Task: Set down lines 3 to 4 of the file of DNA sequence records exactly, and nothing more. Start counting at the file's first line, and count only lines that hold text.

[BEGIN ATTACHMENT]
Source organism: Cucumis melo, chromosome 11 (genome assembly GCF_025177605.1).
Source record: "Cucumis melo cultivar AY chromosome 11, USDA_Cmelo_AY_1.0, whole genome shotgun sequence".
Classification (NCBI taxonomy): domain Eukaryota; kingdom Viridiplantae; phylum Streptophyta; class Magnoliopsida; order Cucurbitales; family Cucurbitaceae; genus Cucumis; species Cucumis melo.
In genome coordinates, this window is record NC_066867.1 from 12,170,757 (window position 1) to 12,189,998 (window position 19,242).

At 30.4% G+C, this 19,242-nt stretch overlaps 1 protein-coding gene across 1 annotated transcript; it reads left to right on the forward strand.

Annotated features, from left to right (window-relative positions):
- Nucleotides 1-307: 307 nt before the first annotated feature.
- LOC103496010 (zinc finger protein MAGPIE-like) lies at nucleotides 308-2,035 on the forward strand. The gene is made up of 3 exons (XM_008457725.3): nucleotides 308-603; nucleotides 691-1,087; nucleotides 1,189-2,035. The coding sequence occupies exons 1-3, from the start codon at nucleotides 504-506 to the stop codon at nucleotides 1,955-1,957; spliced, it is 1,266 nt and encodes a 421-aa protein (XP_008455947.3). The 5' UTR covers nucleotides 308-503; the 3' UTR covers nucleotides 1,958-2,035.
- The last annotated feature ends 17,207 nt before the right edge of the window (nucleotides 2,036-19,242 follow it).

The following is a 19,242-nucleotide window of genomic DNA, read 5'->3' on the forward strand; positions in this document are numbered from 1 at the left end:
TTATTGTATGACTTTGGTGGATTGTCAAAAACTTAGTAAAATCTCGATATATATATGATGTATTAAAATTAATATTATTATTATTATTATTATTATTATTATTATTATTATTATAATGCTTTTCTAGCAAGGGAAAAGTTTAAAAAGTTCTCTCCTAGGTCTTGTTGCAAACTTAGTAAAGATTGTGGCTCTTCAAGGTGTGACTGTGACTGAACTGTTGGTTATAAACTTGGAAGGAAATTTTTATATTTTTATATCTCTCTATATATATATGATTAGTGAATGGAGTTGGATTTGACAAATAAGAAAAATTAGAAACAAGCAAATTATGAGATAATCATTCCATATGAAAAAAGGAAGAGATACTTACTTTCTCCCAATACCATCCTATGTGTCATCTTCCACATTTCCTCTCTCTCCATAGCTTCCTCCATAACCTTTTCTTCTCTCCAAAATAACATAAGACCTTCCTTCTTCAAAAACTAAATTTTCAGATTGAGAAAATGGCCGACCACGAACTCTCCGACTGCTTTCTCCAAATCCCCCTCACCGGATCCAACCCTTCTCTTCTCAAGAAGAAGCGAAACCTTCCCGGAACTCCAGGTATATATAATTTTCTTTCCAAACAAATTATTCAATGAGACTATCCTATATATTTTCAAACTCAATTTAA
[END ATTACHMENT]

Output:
Classification (NCBI taxonomy): domain Eukaryota; kingdom Viridiplantae; phylum Streptophyta; class Magnoliopsida; order Cucurbitales; family Cucurbitaceae; genus Cucumis; species Cucumis melo.
In genome coordinates, this window is record NC_066867.1 from 12,170,757 (window position 1) to 12,189,998 (window position 19,242).